UK opens first COVID hospital but criticism of testing plans mount

The UK opened its first emergency field hospital to combat the coronavirus pandemic. [Photo: EPA-EFE/ANDY RAIN]

The UK opened its first emergency field hospital to combat the coronavirus pandemic on Friday (3 April) but the government continues to face growing criticism about its plans to increase testing for the virus.

NHS Nightingale Hospital is able to hold as many as 4,000 patients and is the first of a series of conference and sports venues to be converted into emergency field hospitals to treat patients with the coronavirus.

At the site at the ExCel centre which hosted events at the 2012 Olympics in London, the Nightingale hospital will care for patients with the virus in intensive care who have been transferred from other London hospitals.

Others sites being rapidly converted include the Scottish Events Campus (SEC) in Glasgow, which was due to host the now postponed COP26 climate change summit in November, as well as Cardiff’s Millennium Stadium and the NEC arena in Birmingham.

But Boris Johnson’s government is facing mounting criticism about the lack of clarity with its plans to increase testing for coronavirus, having set itself a stiff new target of 100,000 tests per day by the end of April.

On Thursday (2 April), Health Secretary Matt Hancock set the new target but then later admitted that the 100,000 could include both swab tests, that check if someone has the virus, and antibody blood tests, to check if someone has had the virus recently – but which have not yet come into widespread use.

The government ordered 3.5 million at-home antibody tests last week, with Prime Minister Boris Johnson saying they would be a “game changer”.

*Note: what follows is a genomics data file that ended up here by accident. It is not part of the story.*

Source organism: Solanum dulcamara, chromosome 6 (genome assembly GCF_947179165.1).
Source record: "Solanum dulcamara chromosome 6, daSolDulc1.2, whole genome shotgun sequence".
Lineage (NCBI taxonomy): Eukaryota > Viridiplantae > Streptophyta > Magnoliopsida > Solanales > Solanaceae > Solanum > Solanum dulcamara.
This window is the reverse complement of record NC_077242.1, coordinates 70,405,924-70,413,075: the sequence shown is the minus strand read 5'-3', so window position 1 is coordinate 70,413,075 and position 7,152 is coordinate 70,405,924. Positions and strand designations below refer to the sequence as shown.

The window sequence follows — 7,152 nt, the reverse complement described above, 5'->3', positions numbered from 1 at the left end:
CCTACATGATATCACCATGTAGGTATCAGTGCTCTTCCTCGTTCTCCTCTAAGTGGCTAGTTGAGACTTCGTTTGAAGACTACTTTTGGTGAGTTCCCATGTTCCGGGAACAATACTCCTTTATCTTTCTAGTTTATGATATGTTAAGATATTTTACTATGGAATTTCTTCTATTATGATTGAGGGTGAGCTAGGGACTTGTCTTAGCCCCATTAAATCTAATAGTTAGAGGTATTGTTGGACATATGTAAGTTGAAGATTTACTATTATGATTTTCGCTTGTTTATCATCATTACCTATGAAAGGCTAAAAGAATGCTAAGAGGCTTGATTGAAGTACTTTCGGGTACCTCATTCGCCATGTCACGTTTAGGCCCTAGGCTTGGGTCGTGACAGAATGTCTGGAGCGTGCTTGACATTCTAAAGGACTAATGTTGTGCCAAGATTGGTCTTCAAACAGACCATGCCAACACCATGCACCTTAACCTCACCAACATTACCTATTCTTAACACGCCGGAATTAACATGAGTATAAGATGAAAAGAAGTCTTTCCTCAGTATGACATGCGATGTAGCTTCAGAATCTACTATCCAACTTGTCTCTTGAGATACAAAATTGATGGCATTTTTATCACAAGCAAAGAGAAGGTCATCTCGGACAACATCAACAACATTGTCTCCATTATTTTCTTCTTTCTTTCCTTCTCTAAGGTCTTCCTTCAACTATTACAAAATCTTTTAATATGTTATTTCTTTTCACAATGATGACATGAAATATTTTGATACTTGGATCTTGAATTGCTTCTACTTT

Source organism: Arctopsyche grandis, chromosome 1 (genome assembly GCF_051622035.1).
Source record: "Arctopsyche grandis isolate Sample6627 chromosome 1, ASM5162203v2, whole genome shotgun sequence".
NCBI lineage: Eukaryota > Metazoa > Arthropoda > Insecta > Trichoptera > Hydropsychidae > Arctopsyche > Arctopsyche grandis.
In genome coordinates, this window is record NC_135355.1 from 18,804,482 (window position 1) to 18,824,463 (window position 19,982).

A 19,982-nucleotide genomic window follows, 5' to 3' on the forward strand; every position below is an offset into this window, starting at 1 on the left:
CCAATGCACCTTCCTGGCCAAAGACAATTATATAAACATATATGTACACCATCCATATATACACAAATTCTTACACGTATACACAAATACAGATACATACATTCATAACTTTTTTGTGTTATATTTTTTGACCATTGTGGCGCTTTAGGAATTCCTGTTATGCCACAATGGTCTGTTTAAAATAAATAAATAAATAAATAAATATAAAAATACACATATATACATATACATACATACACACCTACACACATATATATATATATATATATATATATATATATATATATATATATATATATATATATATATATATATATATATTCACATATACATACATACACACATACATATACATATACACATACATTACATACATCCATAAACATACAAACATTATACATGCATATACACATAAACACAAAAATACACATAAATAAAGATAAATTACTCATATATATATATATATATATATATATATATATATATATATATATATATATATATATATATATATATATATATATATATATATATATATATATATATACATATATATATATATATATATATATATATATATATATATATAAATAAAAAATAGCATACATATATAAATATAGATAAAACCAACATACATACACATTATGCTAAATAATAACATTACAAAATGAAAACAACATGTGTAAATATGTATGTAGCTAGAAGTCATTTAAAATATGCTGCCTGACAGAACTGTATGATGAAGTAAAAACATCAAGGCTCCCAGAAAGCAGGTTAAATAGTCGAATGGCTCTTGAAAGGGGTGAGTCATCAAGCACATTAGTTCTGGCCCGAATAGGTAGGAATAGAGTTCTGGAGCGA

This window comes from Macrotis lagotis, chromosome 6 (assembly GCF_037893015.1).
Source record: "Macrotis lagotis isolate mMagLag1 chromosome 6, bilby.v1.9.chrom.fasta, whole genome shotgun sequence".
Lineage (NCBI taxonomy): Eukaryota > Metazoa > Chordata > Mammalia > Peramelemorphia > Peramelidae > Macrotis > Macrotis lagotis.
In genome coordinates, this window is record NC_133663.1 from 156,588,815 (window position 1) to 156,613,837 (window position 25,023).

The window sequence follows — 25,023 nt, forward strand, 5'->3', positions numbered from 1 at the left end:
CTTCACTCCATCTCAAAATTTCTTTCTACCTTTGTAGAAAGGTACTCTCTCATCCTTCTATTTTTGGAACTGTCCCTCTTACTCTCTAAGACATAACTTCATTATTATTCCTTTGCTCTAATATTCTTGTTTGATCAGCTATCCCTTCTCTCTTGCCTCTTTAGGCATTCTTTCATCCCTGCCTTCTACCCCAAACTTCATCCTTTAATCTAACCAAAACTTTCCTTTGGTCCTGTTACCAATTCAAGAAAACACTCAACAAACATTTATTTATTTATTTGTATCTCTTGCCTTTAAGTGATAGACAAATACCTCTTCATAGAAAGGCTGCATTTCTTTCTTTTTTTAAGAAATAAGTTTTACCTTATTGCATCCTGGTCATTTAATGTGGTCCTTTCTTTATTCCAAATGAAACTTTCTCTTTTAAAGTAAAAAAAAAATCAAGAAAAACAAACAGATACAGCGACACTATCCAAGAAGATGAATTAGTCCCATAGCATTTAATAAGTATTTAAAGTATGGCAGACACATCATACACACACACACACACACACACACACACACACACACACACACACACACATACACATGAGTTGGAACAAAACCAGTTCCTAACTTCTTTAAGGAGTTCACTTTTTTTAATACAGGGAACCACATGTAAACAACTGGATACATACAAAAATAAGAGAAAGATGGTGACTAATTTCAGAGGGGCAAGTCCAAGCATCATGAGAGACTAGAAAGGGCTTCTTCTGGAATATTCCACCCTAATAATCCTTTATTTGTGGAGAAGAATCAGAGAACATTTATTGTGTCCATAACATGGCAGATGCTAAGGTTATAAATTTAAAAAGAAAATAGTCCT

However, the Institute of Biomedical Science (IBMS) complained on Friday that the UK “did not have a testing strategy” and that the government’s initial approach of isolating vulnerable groups and allowing most people to build up herd immunity “was not backed up by the public health or clinical community and it put us on the back foot regarding supply chains and global demand”.

The IBMS statement also insisted that “we are testing to the limit of our materials and that we are ready to increase capacity – but only if we are given what we need”.

The government’s target by mid-April had been to test 25,000 per day but the health service currently only has capacity for 12,799 daily tests in England.

Access to testing has been made tougher because 35,000 NHS staff are currently off work because they or a member of their household displayed coronavirus symptoms, while the Royal College of Physicians has estimated that one in four doctors are currently self-isolating because they are considered to be at high risk.

NHS sources estimate that the UK will see daily fatality numbers peak on Easter Sunday, 12 April.

[Edited by Sam Morgan]

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